Off to Class: Incredible and Unusual Schools Around the World, by Susan Hughes, is a wonderful book about schooling around the globe. Article 28 of the United Nations Convention on the Rights of the Child states that every child has the right to an education. Environmental problems like climate change, storms, floods, natural disasters and energy shortages make the job of educating the poor a difficult one in many areas of the world. Sustainability is a way of building that satisfies the needs of people now while leaving enough resources for people in future years.
Through personal interviews and visits to dozens of countries, Hughes will introduce the reader to the teachers and students of some amazing schools. At the Evenk Nomadic School in Siberia, for example, Russia teaches about the Evenk language, culture, traditions, the local plant/animal life and the environment. Nomadic peoples live in many countries throughout the world. Many are indigenous peoples who continue to live traditional lifestyles passed down throughout the centuries. Many of the teachers are of Evenk descent. They travel by sledge from camp to camp bringing the school along with them. School is held inside tents where there are computers powered by generators.
In Bangladesh, a child’s education is limited by the heavy monsoon rains and extensive flooding. The vagaries of the climate make floods even greater due to the melting glaciers in the Himalaya Mountains. The runoff makes rivers swell. As a result, there is extensive damage to farms, schools and other structures.
To get around these limitations, as Off to Class chronicles, Mohammed Rezwan raised enough money to open a boat school. Boat school is a combination school bus and boat school. Each day, the boats stop at different villages along the shore to pick up students in the same grade. For three hours, students study math, reading, writing, English, Bengali, the environment and conservation. Each boat has enough electricity to run up to three or four computers, a printer, DVD player and a CD. Solar panels on the roofs supply ample electricity. The boats are connected to the internet by a wireless technology. Boats also stock small private libraries of books for the students.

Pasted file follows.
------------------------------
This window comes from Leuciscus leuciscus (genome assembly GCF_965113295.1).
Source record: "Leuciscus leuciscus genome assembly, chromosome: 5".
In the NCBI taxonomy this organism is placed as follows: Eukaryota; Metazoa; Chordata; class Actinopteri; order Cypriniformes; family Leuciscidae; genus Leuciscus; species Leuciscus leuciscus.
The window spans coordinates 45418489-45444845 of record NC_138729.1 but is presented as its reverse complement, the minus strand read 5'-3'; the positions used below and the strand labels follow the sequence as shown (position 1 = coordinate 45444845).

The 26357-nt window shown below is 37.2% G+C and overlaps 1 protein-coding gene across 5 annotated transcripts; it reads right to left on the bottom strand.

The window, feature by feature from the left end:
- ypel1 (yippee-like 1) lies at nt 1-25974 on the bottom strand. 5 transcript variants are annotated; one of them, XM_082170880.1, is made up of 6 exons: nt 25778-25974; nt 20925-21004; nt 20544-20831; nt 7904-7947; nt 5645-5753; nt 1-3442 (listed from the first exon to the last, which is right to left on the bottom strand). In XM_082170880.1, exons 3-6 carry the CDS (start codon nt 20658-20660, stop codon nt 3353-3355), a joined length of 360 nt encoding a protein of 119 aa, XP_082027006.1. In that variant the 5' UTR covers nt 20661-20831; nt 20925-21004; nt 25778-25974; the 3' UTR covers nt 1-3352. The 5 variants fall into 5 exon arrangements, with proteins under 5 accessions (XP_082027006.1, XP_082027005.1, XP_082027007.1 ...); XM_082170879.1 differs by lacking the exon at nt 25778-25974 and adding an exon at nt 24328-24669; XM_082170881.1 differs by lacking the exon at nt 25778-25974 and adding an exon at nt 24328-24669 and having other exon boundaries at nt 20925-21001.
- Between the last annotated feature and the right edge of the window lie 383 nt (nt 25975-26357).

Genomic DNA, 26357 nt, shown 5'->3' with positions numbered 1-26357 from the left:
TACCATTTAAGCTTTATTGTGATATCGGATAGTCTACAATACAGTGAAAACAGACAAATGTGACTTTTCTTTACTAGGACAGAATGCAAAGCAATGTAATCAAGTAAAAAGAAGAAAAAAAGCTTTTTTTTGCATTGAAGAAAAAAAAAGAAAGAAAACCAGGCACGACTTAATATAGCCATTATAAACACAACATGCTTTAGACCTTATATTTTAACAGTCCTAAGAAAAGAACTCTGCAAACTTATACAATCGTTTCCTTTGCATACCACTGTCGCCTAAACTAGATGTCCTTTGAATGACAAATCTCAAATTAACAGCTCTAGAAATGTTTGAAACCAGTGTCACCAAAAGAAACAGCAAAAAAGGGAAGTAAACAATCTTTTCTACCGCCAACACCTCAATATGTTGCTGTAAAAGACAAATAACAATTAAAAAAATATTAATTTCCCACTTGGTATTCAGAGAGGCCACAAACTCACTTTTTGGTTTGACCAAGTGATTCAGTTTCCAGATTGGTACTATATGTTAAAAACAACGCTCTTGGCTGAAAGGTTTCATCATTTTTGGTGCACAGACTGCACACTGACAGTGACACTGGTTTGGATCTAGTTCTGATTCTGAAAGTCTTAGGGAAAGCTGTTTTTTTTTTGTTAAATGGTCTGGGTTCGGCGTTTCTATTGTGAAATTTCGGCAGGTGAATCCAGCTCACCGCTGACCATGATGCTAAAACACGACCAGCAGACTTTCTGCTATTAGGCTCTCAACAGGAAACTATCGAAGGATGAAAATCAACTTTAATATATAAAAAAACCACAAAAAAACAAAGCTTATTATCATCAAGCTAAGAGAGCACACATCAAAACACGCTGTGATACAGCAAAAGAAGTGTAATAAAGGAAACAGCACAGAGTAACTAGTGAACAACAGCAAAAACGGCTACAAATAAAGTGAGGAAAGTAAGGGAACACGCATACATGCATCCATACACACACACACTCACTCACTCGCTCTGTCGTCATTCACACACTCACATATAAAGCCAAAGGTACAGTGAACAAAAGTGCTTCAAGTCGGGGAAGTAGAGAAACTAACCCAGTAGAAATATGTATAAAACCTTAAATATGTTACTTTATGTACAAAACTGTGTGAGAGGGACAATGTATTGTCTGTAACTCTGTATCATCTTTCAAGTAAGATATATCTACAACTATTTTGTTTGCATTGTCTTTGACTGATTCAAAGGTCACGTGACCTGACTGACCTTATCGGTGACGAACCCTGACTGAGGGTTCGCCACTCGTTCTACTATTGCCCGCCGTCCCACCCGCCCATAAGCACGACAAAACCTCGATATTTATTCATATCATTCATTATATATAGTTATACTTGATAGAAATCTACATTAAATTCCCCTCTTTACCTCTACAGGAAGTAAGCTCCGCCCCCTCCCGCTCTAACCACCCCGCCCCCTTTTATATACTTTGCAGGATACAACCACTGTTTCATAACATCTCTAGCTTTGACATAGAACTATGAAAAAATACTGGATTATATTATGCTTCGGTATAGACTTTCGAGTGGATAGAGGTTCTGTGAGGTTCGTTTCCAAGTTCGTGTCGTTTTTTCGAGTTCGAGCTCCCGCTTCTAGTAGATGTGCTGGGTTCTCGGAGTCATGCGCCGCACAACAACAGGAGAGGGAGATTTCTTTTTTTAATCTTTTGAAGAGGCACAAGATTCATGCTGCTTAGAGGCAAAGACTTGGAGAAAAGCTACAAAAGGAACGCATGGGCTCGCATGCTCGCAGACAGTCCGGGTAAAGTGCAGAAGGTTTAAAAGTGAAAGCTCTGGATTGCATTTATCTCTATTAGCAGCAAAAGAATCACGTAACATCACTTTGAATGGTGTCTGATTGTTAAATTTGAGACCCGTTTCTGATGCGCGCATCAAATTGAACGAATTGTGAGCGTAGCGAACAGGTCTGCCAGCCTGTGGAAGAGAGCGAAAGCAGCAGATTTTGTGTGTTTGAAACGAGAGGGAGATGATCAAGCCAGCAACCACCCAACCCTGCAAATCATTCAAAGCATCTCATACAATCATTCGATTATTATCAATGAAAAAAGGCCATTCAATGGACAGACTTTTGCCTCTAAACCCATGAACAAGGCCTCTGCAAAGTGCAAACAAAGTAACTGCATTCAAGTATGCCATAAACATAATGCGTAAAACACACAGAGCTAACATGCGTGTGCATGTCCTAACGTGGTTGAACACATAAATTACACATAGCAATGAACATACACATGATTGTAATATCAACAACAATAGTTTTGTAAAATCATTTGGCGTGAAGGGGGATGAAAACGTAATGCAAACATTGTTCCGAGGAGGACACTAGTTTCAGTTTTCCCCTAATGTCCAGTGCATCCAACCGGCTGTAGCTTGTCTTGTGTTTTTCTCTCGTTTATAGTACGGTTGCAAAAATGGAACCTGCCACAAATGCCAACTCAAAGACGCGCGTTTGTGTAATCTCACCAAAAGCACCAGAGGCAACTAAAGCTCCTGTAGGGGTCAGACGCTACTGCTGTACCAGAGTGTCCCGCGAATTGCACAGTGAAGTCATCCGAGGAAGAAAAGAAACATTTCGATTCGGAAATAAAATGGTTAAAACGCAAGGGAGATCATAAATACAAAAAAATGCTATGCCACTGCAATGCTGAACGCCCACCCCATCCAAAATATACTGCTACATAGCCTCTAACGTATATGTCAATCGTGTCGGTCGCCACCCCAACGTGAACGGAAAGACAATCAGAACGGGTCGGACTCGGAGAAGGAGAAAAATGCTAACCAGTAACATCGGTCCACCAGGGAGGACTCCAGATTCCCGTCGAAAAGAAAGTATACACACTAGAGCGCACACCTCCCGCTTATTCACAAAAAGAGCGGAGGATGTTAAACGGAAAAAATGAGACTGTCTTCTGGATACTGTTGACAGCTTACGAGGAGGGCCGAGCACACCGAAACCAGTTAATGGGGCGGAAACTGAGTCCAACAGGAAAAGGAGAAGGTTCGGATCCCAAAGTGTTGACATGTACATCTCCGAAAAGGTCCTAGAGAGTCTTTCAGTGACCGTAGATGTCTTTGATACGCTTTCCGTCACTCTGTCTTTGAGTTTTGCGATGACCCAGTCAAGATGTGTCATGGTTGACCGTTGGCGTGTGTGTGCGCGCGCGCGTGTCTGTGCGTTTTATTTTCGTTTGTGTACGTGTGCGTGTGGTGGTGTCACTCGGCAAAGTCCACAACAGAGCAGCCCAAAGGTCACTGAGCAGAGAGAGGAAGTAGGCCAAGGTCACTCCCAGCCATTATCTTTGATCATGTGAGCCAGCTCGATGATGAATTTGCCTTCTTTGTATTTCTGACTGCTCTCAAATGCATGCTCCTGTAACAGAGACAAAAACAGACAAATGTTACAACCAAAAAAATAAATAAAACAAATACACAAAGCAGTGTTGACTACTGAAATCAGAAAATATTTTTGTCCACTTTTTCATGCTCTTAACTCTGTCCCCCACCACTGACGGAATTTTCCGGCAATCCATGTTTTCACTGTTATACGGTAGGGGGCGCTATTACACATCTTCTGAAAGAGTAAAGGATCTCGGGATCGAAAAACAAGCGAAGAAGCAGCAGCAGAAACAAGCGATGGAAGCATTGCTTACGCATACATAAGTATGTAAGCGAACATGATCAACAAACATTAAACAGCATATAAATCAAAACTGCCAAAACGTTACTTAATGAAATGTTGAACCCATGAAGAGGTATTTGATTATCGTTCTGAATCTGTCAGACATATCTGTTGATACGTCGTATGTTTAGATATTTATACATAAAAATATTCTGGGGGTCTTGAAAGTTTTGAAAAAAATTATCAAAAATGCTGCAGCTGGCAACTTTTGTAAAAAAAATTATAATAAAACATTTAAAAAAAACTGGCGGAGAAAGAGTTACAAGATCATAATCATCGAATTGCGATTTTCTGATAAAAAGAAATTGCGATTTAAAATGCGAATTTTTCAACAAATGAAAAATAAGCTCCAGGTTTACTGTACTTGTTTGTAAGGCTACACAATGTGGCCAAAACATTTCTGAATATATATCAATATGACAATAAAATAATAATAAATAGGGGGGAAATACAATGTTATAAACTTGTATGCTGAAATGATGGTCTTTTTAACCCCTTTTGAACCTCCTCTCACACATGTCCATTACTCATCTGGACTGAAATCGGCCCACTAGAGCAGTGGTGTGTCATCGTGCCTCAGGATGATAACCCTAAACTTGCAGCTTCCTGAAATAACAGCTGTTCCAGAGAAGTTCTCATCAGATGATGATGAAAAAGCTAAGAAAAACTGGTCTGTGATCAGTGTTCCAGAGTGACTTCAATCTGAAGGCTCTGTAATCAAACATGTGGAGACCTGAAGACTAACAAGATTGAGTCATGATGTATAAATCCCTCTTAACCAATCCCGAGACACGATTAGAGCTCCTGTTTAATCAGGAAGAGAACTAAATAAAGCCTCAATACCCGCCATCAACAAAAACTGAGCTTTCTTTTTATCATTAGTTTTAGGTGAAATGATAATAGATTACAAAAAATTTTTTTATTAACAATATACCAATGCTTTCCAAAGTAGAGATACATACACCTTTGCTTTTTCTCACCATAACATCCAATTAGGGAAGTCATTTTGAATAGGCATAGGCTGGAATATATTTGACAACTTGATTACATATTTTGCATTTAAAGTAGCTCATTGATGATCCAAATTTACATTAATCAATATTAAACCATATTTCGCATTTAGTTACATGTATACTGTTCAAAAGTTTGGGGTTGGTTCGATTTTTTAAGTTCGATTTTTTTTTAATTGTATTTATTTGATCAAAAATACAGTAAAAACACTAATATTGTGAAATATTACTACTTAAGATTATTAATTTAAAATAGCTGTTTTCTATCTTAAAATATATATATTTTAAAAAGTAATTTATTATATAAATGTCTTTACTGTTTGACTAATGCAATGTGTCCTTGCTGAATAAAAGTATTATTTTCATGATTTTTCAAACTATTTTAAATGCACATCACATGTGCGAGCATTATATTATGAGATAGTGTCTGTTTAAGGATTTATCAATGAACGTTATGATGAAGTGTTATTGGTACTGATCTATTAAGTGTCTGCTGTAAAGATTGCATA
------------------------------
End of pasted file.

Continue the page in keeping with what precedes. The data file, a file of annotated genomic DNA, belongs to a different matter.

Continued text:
For thousands of years, there has been a caste system in Nepal. The highest caste groups control most of the resources leaving little for the lowest caste groups like the Dalits or the untouchables. In 2007, the Nepalese government created a new constitution promising a free education to every child. The promise has been hard to fulfill and there are still many children without a school. After several years, a group called the Shree Santi School Project started construction of a school in 2008. In several months, the school opened its doors with 5 classrooms and a library. At first, only kindergarten and the first grade were offered. Now, a second grade has been added.
Overall, Susan Hughes has done an amazing job of conveying the extreme hurdles children face throughout many parts of the world. The presentation takes the reader through communities in Canada, the USA, Haiti, Honduras, Brazil, Burkina Faso, Kenya, Russia, Nepal , India, Cambodia, China and New Caledonia, to mention just a few of the places. Educators have accomplished herculean tasks in order to educate the poor in many areas under extreme weather conditions and continuing natural disasters. New technologies like solar energy have helped in accomplishing this difficult task.